Washington, DC (Mar. 26)—Representatives from pharmaceutical companies, universities, and governmental agencies gathered for the Strategic Research
Institute's 2nd Annual Nanomedicine conference in Arlington, Virginia March 26 and 27. The two-day conference included presentations
on patents, nanomedicine business trends, and developments in drug delivery using nanotechnology.
Speakers from the US Food and Drug Administration and the National Institutes of Health discussed regulation and evaluation
strategies for nanotechnology-based emerging therapies and devices. Representatives from the US Patent and Trademark office
also were on hand to explain nanotechnology-related issues, including classification and examination. Experts from industry
and academia outlined nanotechnology research for drug delivery to tumors.
Although many speakers were hopeful that the work in nanomedicines would bear fruit in the near future, some admitted that
there were significant difficulties to be overcome, particularly in scale-up manufacturing. Most, however, were optimistic
about the work and nanomedicines' potential to provide more effective treatments for cancers.
Nanocrystals Enable Carrier-Free Drug Delivery
Buffalo, NY (Mar. 7)—Scientists at the University at Buffalo's (
http://www.buffalo.edu/) Institute for Lasers, Photonics, and Biophotonics and Roswell Park Cancer Institute (RPCI, Buffalo, NY,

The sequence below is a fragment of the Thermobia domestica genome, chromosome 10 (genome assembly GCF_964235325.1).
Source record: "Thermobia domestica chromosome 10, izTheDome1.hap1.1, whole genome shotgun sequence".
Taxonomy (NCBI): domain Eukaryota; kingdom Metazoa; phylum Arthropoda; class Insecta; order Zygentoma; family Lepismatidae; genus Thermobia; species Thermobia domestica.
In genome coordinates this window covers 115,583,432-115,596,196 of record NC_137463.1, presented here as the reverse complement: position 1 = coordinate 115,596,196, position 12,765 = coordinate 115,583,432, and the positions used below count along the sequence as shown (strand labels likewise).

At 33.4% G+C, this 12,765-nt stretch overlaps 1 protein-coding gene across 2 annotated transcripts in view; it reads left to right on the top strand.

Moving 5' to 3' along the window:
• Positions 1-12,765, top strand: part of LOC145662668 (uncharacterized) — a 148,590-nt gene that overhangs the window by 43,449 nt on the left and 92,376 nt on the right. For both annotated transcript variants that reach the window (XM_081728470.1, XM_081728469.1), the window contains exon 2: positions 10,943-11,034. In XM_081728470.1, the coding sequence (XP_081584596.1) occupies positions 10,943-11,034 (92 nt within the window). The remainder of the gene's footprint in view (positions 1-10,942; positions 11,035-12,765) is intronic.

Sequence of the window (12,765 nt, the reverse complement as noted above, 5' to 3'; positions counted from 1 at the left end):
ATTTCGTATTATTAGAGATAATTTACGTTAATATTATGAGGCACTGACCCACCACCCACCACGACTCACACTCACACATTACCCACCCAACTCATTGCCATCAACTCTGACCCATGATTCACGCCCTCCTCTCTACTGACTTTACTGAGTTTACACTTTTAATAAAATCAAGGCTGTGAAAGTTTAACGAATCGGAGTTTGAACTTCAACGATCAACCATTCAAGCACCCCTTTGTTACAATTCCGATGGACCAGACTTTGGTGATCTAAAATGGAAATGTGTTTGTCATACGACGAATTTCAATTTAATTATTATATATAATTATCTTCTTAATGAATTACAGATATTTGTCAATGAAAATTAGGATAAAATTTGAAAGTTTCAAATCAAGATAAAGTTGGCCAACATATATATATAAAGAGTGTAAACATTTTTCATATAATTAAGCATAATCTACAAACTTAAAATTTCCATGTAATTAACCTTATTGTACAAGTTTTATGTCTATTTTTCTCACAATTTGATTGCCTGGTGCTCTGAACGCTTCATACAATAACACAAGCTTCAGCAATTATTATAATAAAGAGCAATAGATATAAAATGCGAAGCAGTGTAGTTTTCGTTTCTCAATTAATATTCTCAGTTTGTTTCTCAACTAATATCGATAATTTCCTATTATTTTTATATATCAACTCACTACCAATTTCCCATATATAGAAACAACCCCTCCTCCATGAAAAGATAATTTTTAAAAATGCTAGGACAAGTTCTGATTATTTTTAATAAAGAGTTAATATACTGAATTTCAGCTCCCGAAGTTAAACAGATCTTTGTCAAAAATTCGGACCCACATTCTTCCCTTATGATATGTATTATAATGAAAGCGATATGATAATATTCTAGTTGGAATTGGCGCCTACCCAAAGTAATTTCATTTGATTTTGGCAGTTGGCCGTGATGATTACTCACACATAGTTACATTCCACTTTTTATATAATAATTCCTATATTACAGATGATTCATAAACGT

http://www.roswellpark.org/) have developed a drug-delivery system comprising 100-nm nanocrystals of pure HPPH, (2-devinyl-2-1'-hexyloxyethyl pyropheophorbide).
The unique characteristic of the system is that it is carrier free; the drug itself acts as the carrier.
The hydrophobic, photosensitizer drug currently is undergoing Phase I–II human clinical trials at RPCI for the treatment of
Research revealed that tumors effectively took up the nanocrystals in vivo, with results comparable to those of surfactant-based delivery models but without the toxicity that has been associated with
those conventional systems. The study also showed that nanocrystals of the amphiphillic HPPH self-assembled in solution such
that the clusters formed were not too big to settle to the bottom of the solution. The aggregation resulted in a controlled,
colloidally stable suspension of nanosized crystals.
The research team plans to conduct additional in vivo trials and is considering the application of the delivery system to other hydrophobic drug compounds.